“The streets’ movement will steer until the security forces surrender,” said a Muslim Brotherhood youth leader in his early 30s, referring to such calls for violence. He asked not to be identified because he fears arrest.
“Instead of cursing the darkness, go and light a candle,” read a slogan below a picture of a torched police car posted on the Facebook page of another group, “Muslim Brotherhood, education, jihad and preaching.” The group posted a long list of contact information and home addresses of policemen.
Such groups terrify police.
Maj. Gen. Sameh Kelani, the head of security in Sharqiya, banned police officers from wearing uniforms outside police headquarters “for their own safety and to prevent any attempt to target them,” according to state radio.
A police colonel in Cairo told McClatchy that someone stole a contact list containing the names, phone numbers and addresses of state security officers throughout the country when protesters overran police headquarters in 2011. “So (the public) has the personal data of the police,” he said, adding that “some police change their numbers and addresses out of fear.” The colonel spoke on the condition of anonymity to talk candidly.
“Really?” said Sarah as a smile lit her round face when McClatchy reporter told her that police are living in fear. “I am so happy to hear that.”
Security forces violently dispersed two large encampments in August set up in support of Morsi, killing at least 1,200 and injuring hundreds. Sarah said that some of her friends were among them. After almost seven months of seeing many family members and friends killed, beaten and imprisoned by the security forces, Sarah had decided peaceful protest was not enough.
“I am not really interested in marches anymore,” Sarah said. “Now there are quick marches and protest, just to prove our presence. We are depending on the other work more,” referring to torching police cars and taking revenge and threatening the police forces.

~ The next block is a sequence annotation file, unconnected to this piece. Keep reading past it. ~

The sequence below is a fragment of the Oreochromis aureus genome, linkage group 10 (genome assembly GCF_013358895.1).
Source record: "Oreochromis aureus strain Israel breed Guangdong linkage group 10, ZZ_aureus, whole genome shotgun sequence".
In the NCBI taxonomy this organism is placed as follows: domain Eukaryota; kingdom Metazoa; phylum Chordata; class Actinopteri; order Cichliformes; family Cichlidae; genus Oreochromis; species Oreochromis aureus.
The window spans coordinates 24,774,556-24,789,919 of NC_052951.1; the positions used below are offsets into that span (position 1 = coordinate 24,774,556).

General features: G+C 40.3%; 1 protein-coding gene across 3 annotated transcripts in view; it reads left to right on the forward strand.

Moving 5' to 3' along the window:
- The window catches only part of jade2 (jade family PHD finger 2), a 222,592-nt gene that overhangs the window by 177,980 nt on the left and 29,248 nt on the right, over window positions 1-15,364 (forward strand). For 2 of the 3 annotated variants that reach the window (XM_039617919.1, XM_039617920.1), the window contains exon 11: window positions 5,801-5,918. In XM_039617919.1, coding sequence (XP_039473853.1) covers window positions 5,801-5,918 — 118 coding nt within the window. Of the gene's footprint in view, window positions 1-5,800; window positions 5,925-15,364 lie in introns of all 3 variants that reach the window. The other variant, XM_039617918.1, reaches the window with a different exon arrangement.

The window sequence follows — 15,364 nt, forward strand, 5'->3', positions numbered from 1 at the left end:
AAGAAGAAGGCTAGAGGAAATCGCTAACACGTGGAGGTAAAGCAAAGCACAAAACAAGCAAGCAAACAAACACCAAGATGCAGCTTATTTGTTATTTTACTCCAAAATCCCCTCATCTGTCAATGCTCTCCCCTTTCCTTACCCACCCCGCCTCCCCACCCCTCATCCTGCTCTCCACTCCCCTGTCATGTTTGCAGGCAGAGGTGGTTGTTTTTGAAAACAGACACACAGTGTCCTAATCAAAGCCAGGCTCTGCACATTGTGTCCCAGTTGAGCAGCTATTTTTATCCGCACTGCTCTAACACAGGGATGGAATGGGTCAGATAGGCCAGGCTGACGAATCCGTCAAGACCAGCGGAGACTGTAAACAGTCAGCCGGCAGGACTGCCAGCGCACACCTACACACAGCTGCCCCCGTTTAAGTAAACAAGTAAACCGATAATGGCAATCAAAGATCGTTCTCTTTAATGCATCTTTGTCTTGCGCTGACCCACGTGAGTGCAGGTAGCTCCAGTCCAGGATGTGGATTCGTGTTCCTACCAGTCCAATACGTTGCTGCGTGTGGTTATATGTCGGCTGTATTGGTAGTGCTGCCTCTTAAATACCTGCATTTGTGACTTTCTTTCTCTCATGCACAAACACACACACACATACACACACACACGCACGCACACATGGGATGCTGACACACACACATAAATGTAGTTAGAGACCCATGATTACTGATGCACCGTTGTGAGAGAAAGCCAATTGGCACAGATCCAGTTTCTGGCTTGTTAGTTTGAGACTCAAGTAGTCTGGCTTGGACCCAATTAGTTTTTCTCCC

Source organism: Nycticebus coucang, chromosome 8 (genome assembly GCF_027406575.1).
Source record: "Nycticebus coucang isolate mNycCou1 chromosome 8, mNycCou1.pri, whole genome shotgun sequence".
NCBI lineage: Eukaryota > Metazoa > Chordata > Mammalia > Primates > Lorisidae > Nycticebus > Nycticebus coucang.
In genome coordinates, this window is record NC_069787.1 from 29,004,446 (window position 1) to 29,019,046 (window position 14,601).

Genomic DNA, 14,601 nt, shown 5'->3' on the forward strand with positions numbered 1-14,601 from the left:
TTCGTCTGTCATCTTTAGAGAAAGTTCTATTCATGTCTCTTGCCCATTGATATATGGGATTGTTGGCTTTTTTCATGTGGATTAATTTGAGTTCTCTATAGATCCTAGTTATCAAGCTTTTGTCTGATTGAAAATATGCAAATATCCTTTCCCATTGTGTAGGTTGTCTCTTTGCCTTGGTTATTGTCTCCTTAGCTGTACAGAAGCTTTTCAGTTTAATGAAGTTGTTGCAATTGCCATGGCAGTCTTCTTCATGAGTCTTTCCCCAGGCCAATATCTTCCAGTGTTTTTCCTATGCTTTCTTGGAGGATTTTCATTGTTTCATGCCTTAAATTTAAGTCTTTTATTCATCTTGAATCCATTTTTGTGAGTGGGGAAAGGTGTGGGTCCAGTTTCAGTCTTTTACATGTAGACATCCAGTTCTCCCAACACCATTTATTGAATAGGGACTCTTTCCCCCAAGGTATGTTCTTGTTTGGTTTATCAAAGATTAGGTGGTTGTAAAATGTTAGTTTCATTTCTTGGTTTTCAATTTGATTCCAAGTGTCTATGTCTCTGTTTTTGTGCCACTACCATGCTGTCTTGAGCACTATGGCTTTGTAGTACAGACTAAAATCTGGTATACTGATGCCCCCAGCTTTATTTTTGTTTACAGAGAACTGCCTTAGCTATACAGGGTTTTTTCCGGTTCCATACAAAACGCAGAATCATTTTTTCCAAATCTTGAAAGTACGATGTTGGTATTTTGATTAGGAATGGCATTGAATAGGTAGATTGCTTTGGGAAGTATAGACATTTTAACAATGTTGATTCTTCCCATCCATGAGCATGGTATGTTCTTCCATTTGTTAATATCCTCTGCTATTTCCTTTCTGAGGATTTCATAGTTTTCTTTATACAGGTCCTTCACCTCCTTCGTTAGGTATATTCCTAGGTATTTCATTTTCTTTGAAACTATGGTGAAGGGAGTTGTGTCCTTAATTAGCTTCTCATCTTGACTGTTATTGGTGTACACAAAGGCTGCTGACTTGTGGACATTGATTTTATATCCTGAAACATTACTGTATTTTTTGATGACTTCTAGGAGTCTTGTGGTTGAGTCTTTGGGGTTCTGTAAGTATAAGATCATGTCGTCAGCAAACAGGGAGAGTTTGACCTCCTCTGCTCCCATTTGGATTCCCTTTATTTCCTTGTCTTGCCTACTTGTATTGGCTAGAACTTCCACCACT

Sarah is one of the 49,421 fans of another Facebook group called “Molotov.”
The group mainly shares videos of “MB members” stopping traffic and throwing Molotov cocktails. The group’s “wall” contained dozens of postings about torched police cars and shootings at police from all over Egypt before the page was deleted.
Almost every day there are reports of police cars or private cars that belong to police officers being set of fire. Sarah said each torching involves “10 young men” who “work together” and use “mainly Molotov cocktails,” glass bottles filled with flammable liquid.
The Egyptian government is also facing violence from already established militant groups. Ansar Bayt al Maqdis, an al-Qaida-inspired group based in the Sinai Peninsula, has claimed a number of assassinations of Interior Ministry officials, and most recently it said it was responsible for the bombing of a tourist bus in southern Sinai that killed four South Koreans.
Another previously unknown group, Ajnad Misr, Arabic for Egypt’s Soldiers, said it had carried out a double bombing that hit a police vehicle on a bridge earlier this month.
Sarah is unsurprised by the direction the opposition movement is now taking. Six months ago, in an interview with McClatchy, she had warned of escalating violence if the clampdown continued on the Brotherhood.
The government “is creating terrorists,” she warned then.